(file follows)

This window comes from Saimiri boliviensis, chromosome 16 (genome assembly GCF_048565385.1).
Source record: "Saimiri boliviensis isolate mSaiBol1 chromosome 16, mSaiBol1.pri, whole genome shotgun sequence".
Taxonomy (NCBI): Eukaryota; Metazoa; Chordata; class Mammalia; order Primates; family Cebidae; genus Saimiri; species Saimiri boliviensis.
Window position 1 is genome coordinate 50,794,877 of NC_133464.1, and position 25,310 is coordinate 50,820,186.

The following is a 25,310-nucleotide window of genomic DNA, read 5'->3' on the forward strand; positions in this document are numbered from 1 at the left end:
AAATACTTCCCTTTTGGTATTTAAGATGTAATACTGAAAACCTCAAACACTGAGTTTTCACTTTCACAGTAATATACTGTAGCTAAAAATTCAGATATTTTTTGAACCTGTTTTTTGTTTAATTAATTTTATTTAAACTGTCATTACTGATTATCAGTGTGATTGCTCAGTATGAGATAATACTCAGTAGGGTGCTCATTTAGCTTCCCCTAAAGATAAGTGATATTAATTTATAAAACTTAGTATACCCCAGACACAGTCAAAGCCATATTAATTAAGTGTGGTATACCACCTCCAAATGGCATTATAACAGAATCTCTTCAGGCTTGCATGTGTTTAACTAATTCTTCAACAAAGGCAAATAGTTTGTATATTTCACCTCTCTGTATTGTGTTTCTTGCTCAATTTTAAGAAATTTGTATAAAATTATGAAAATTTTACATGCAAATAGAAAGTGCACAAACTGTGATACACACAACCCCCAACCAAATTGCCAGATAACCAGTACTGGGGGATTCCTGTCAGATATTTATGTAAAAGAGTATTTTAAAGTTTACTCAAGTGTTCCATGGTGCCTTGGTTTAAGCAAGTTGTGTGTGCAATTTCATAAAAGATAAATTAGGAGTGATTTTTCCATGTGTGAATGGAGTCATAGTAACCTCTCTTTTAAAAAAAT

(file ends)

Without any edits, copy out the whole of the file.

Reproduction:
This window comes from Saimiri boliviensis, chromosome 16 (genome assembly GCF_048565385.1).
Source record: "Saimiri boliviensis isolate mSaiBol1 chromosome 16, mSaiBol1.pri, whole genome shotgun sequence".
Taxonomy (NCBI): Eukaryota; Metazoa; Chordata; class Mammalia; order Primates; family Cebidae; genus Saimiri; species Saimiri boliviensis.
Window position 1 is genome coordinate 50,794,877 of NC_133464.1, and position 25,310 is coordinate 50,820,186.

The following is a 25,310-nucleotide window of genomic DNA, read 5'->3' on the forward strand; positions in this document are numbered from 1 at the left end:
AAATACTTCCCTTTTGGTATTTAAGATGTAATACTGAAAACCTCAAACACTGAGTTTTCACTTTCACAGTAATATACTGTAGCTAAAAATTCAGATATTTTTTGAACCTGTTTTTTGTTTAATTAATTTTATTTAAACTGTCATTACTGATTATCAGTGTGATTGCTCAGTATGAGATAATACTCAGTAGGGTGCTCATTTAGCTTCCCCTAAAGATAAGTGATATTAATTTATAAAACTTAGTATACCCCAGACACAGTCAAAGCCATATTAATTAAGTGTGGTATACCACCTCCAAATGGCATTATAACAGAATCTCTTCAGGCTTGCATGTGTTTAACTAATTCTTCAACAAAGGCAAATAGTTTGTATATTTCACCTCTCTGTATTGTGTTTCTTGCTCAATTTTAAGAAATTTGTATAAAATTATGAAAATTTTACATGCAAATAGAAAGTGCACAAACTGTGATACACACAACCCCCAACCAAATTGCCAGATAACCAGTACTGGGGGATTCCTGTCAGATATTTATGTAAAAGAGTATTTTAAAGTTTACTCAAGTGTTCCATGGTGCCTTGGTTTAAGCAAGTTGTGTGTGCAATTTCATAAAAGATAAATTAGGAGTGATTTTTCCATGTGTGAATGGAGTCATAGTAACCTCTCTTTTAAAAAAAT